Hong Kong's High Court places Evergrande into liquidation

Justice Linda Chan, of the Hong Kong High Court, decided on Monday, January 29, to liquidate Chinese property developer Evergrande Group, which has more than $300 billion of total liabilities and around $240 billion of assets. 

Chan noted that no satisfactory restructuring plan has yet to be put in place two years after a default on a bond repayment.  

The High Court has appointed Edward Middleton and Wing Sze Tiffany Wong, managing directors of Alvarez & Marsal Asia, as the liquidators of China Evergrande Group. Middleton has extensive experience in insolvency and restructuring, including as the lead liquidator of Lehman Brothers’ Asia operations. Wong has over 20 years experiences in restructuring and insolvency, including the restructuring of China’s Luckin Coffee. 

Wong said in a media release: “It is important to emphasise that the winding up order had been made to the parent company only. It doesn’t have a direct impact on the operations of the subsidiaries, most pertinently the subsidiaries operating in the mainland. Our intention is to work with existing management to address the interests at stake and achieve a resolution that minimises further disruption for all stakeholders.” 

The decision will be felt throughout the Chinese property market, although Evergrande has said it plans to finish any unbuilt homes across the country. The Guangzhou-based developer can also still appeal against the verdict. 

Lance Jiang, restructuring partner at law firm Ashurst, commented in a media release: “The market will pay close attention to what the liquidators can do . . . especially whether they can achieve recognition from any of the three designated PRC courts under the 2021 Arrangement regarding Cooperation on Cross-border Insolvency Cases between the mainland and the Hong Kong SAR. The liquidators will have very limited powers of enforcement over onshore assets in mainland China if they cannot get such recognition.”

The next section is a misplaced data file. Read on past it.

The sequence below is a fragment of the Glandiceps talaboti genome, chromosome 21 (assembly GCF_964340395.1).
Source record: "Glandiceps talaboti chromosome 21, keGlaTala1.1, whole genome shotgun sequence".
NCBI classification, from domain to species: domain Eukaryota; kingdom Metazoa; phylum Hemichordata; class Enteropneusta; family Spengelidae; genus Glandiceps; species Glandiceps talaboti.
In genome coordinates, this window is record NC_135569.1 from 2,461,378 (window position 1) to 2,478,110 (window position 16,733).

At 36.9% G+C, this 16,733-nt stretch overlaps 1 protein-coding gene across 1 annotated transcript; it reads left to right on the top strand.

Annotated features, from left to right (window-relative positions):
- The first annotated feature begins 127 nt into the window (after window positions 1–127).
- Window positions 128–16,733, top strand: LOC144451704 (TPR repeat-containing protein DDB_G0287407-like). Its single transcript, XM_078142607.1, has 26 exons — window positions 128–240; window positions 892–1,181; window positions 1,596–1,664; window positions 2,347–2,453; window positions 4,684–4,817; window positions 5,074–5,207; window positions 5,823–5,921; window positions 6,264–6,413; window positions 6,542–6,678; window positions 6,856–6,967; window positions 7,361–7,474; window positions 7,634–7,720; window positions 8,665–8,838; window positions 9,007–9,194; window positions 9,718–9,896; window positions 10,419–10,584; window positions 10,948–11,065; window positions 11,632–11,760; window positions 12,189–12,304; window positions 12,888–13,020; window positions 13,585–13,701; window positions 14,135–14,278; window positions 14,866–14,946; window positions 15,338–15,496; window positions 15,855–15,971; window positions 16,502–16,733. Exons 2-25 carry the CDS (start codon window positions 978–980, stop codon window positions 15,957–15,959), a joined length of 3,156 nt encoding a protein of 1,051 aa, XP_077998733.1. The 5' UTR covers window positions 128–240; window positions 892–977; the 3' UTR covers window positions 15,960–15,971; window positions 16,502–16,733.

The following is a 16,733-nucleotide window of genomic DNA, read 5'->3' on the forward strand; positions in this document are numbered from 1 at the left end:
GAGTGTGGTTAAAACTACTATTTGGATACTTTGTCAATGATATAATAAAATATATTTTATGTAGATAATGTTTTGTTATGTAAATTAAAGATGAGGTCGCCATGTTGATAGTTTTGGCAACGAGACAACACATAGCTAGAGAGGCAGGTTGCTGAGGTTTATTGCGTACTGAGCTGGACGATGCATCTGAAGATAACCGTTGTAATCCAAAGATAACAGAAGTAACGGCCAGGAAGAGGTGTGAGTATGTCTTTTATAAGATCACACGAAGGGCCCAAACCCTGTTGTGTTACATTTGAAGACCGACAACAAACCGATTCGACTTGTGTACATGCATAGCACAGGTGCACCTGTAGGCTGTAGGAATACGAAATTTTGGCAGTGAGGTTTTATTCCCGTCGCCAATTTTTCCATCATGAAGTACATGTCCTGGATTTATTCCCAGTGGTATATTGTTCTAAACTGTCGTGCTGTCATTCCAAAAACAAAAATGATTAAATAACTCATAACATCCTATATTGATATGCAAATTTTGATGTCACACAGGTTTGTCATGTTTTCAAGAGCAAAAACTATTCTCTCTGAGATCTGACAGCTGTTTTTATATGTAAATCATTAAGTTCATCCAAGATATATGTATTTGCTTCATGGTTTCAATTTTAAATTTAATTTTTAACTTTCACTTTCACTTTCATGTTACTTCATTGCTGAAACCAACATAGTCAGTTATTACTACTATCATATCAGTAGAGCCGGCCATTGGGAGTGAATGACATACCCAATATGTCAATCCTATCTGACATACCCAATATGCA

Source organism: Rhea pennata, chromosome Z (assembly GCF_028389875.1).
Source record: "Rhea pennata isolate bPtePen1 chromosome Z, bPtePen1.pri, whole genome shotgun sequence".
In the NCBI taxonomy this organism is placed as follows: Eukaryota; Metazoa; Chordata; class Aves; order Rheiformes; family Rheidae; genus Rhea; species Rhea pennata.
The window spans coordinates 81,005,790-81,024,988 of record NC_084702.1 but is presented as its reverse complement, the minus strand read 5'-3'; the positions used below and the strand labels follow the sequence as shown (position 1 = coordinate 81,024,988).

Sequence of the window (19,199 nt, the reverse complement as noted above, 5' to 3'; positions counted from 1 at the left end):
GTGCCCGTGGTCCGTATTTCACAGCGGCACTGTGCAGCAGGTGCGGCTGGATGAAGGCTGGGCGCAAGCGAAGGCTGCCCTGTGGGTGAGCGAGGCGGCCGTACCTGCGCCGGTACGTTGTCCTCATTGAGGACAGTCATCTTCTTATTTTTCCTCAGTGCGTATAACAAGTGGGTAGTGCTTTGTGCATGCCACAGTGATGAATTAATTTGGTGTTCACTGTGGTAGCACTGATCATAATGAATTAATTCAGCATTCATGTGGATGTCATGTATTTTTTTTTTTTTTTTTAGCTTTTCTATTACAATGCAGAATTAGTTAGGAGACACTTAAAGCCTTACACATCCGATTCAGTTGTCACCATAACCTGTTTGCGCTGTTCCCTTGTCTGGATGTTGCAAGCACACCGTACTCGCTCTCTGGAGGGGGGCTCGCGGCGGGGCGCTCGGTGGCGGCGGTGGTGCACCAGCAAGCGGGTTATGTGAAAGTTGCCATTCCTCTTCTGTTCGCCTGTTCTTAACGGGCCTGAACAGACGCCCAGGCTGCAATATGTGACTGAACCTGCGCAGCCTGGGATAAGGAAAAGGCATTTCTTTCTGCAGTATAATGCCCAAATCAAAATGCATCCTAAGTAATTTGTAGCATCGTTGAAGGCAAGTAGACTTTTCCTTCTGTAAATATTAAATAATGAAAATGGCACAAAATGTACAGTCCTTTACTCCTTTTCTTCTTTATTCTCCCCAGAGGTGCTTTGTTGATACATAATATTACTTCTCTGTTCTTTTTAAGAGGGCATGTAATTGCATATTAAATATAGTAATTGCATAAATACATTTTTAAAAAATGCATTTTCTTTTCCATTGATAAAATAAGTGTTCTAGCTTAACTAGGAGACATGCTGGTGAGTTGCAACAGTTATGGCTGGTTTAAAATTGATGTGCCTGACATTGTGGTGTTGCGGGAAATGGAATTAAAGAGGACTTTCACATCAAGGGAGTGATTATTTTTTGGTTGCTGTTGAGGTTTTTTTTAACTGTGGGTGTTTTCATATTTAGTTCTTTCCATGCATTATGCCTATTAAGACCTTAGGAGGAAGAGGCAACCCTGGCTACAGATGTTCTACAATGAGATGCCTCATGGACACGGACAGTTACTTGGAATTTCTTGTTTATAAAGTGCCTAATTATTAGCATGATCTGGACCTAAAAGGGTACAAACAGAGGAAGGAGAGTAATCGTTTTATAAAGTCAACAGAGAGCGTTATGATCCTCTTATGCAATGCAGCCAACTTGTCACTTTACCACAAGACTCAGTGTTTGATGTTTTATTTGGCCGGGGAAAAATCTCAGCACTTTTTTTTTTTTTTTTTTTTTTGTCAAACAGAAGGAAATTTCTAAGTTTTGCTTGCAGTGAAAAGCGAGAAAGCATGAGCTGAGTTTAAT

Jiang added: “If Evergrande is put into bankruptcy administration by a PRC court, international investors will need to see whether the PRC court-appointed administrator can work with the liquidators appointed by the Hong Kong court to achieve a transparent, cooperative and fair restructuring or liquidation of Evergrande.”

Trading was halted in China Evergrande and its listed subsidiaries, China Evergrande New Energy Vehicle Grou, and Evergrande Property Services, after the verdict.

Some reports have suggested that creditors are only expecting a recovery rate of aroud 3% from Evergrande. 


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